Within a generation of Irish unity, unionists will have found their place
An experienced journalist and author who has reported from both sides of the Atlantic, WALTER ELLIS grew up as a Protestant in east Belfast. Now he supports Irish unity, and here he explains why:
Margaret Thatcher once famously remarked that, for her, Northern Ireland was as British as Finchley. Leaving aside the fact that less than half the population of the north London borough are what demographers call “white British,” Thatcher’s claim never withstood serious scrutiny.
For a start, the former prime minister herself never believed it. In July, 1983, frustrated by her government’s inability to make progress on a peaceful resolution of the Troubles, she even sounded out then Secretary of State Jim Prior on the possibility of a British “tactical withdrawal,” leaving the natives to sort out their own mess.
Much more authentic than Thatcher’s rhetorical dictum was the heartfelt observation by Reginald Maudling, the Conservative Home Secretary at the time of Bloody Sunday: “Give me a large scotch. What a bloody awful country!”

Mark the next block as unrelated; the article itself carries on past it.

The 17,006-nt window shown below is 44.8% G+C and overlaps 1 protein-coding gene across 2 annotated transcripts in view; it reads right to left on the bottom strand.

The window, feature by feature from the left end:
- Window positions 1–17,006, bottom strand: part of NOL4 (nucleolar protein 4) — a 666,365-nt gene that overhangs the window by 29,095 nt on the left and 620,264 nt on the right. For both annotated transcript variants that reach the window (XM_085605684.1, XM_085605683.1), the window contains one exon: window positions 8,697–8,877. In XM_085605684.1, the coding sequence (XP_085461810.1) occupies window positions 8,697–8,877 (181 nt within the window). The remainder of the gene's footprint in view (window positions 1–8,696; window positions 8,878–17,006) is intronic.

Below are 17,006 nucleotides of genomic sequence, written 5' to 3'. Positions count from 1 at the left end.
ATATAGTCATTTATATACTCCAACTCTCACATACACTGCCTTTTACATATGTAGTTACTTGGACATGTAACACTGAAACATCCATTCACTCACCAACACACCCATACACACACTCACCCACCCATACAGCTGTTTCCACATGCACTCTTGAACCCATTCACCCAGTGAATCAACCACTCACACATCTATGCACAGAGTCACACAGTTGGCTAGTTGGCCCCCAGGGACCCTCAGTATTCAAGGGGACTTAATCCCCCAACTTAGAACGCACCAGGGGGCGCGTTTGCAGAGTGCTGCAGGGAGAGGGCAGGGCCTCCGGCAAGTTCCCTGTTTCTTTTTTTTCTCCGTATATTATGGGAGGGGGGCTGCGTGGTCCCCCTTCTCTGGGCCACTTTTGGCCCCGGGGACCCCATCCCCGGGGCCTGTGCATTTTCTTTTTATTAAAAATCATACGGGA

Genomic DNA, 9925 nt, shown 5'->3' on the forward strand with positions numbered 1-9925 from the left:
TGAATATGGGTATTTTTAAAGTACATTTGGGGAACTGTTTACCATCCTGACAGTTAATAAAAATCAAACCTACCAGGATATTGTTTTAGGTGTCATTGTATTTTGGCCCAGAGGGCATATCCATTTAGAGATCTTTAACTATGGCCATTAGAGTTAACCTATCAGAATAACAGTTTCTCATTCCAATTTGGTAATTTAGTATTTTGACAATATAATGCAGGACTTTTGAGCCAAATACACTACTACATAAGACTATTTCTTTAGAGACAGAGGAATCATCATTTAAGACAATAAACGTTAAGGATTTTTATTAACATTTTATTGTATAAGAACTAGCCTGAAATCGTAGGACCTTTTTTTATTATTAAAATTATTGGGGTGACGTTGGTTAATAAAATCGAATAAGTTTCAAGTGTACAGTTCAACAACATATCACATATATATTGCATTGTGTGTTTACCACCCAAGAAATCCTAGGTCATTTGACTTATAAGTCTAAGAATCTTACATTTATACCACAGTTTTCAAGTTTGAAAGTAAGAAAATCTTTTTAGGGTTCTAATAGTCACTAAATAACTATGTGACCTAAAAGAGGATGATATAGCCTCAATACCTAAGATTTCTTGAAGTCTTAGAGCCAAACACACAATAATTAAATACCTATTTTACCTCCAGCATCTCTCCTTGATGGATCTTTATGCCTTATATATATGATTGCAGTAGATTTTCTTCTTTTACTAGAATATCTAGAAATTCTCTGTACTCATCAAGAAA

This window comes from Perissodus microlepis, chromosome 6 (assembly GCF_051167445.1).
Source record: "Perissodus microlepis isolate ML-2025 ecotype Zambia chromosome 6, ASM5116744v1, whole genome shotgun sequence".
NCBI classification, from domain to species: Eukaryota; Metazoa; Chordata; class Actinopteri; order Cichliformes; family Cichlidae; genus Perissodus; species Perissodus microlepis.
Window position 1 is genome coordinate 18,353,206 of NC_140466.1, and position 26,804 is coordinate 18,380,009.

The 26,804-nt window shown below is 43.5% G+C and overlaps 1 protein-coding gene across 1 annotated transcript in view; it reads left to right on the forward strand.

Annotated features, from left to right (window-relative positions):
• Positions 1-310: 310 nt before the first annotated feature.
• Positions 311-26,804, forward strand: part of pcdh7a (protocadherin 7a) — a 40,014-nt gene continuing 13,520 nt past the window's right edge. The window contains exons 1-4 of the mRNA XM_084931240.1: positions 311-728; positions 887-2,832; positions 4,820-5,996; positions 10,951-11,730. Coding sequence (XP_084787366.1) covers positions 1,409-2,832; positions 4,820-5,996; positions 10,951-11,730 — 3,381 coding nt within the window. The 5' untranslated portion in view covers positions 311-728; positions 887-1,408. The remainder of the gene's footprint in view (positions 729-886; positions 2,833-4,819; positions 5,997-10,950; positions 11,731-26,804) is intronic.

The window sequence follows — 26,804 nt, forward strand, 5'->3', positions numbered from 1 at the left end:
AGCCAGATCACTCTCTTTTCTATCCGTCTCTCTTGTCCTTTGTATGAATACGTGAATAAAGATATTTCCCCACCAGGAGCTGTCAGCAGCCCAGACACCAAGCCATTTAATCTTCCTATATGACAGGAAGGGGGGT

In more recent times, until the breakdown of the Stormont executive in January, successive governments have kept their distance from events in Belfast and beyond, just as they did in the decades that led up to the start of the Troubles in 1969. It took the “confidence and supply” talks that resulted in the DUP shoring up the Tories at Westminster to remind MPs and journalists that a small corner of John Bull’s Other Island remained under the Union flag.
After all, neither the Conservatives nor Labour, nor any other mainland party other than Ukip, campaigns in Ulster. They stand in Scotland and Wales, but not in Northern Ireland, which is considered at best a semi-detached part of the United Kingdom.